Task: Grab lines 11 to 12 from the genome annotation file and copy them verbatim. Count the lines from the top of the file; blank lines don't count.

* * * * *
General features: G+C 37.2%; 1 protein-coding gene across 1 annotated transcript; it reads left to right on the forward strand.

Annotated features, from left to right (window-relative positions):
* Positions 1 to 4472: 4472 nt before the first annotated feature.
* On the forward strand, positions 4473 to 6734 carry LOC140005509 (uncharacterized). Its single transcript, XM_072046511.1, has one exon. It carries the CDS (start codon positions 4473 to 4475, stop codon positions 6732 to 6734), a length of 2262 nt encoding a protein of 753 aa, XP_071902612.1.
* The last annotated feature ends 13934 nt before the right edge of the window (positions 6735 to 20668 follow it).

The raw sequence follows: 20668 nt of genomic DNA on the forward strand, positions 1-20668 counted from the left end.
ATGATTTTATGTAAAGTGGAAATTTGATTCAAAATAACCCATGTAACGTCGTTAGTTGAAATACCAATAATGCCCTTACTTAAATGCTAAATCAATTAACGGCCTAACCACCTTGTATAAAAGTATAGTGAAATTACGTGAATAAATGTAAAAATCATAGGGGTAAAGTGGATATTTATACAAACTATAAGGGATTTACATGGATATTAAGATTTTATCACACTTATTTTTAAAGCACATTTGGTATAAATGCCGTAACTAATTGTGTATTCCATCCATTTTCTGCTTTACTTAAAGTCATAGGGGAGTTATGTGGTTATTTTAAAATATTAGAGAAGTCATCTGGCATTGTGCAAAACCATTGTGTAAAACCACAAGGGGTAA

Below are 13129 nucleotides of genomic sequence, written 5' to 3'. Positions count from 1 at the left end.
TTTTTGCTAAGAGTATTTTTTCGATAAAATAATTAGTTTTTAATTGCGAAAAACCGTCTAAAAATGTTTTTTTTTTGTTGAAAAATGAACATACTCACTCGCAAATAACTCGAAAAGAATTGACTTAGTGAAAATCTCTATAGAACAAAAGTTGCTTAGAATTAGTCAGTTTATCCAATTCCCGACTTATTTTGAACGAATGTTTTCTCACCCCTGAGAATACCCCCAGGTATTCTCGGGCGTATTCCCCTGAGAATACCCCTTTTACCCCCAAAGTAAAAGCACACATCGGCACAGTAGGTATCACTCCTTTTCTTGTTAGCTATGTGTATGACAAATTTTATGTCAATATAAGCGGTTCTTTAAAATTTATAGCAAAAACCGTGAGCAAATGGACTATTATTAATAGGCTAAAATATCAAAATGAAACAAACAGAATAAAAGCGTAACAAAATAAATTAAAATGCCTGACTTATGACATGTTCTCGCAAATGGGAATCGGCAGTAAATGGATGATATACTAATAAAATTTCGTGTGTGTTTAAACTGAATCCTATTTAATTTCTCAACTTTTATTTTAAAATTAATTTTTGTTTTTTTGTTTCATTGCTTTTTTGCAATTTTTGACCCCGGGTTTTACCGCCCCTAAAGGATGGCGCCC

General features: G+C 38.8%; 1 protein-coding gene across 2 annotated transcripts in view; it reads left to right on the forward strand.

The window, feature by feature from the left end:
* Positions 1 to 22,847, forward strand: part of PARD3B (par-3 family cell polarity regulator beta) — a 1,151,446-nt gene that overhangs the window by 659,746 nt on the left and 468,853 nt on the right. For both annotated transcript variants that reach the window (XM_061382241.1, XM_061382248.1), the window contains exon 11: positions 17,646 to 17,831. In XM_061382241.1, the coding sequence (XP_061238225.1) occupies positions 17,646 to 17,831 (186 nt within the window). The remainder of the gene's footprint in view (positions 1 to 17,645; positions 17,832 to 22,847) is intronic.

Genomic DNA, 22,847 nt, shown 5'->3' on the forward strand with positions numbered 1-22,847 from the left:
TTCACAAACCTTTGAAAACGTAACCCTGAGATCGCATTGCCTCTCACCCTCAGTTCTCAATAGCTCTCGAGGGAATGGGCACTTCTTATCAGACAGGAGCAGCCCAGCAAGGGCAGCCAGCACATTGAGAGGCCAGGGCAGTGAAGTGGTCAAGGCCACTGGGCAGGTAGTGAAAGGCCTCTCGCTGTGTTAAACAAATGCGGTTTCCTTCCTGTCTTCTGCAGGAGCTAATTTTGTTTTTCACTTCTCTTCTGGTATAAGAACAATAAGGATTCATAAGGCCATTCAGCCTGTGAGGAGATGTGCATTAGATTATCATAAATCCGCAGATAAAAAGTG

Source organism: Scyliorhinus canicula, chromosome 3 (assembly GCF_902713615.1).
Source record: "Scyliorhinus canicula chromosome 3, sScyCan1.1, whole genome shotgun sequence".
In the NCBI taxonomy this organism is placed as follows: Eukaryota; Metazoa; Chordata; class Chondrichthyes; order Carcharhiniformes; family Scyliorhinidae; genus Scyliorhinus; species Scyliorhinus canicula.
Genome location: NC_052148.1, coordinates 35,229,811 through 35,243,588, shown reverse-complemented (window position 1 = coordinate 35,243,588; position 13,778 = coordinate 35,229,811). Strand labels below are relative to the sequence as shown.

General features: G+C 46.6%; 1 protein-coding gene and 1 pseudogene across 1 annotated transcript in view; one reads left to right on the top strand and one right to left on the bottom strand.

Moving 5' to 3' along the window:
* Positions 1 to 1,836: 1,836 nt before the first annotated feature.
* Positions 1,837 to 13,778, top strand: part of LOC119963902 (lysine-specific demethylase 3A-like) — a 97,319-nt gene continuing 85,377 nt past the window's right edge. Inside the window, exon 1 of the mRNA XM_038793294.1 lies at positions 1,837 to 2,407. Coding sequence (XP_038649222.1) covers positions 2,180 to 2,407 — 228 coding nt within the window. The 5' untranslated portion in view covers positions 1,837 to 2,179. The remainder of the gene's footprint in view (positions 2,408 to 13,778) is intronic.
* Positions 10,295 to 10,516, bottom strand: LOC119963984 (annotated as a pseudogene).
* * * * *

The window, feature by feature from the left end:
* Positions 1 to 22,847, forward strand: part of PARD3B (par-3 family cell polarity regulator beta) — a 1,151,446-nt gene that overhangs the window by 659,746 nt on the left and 468,853 nt on the right. For both annotated transcript variants that reach the window (XM_061382241.1, XM_061382248.1), the window contains exon 11: positions 17,646 to 17,831. In XM_061382241.1, the coding sequence (XP_061238225.1) occupies positions 17,646 to 17,831 (186 nt within the window). The remainder of the gene's footprint in view (positions 1 to 17,645; positions 17,832 to 22,847) is intronic.